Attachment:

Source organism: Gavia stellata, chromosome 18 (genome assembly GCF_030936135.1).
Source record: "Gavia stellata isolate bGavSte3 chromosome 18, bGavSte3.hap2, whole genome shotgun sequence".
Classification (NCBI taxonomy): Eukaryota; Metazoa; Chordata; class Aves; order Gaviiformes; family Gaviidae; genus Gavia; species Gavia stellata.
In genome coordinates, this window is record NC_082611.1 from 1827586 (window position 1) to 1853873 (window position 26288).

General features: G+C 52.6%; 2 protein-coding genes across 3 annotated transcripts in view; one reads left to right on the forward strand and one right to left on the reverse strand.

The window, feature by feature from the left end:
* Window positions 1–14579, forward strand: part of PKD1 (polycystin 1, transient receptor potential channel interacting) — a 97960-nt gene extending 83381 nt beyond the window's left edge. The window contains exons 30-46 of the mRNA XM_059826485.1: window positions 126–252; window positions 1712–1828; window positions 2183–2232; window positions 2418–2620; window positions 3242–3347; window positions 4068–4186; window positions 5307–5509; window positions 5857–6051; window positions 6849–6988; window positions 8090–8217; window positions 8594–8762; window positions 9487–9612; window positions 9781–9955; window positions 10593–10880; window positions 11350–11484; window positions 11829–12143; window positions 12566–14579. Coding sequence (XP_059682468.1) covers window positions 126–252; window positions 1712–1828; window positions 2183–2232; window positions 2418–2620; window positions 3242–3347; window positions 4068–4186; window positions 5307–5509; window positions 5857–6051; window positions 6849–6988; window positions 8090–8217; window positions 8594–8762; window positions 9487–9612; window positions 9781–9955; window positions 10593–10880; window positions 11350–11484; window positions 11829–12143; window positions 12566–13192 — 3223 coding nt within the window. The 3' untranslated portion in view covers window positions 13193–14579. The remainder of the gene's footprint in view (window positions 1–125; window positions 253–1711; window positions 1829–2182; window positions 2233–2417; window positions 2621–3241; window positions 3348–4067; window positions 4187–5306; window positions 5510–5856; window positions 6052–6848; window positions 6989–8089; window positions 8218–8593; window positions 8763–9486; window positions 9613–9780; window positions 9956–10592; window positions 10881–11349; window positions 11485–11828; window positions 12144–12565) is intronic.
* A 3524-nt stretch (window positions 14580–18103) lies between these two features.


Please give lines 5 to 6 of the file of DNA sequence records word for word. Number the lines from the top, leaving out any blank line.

General features: G+C 52.6%; 2 protein-coding genes across 3 annotated transcripts in view; one reads left to right on the forward strand and one right to left on the reverse strand.

The window, feature by feature from the left end: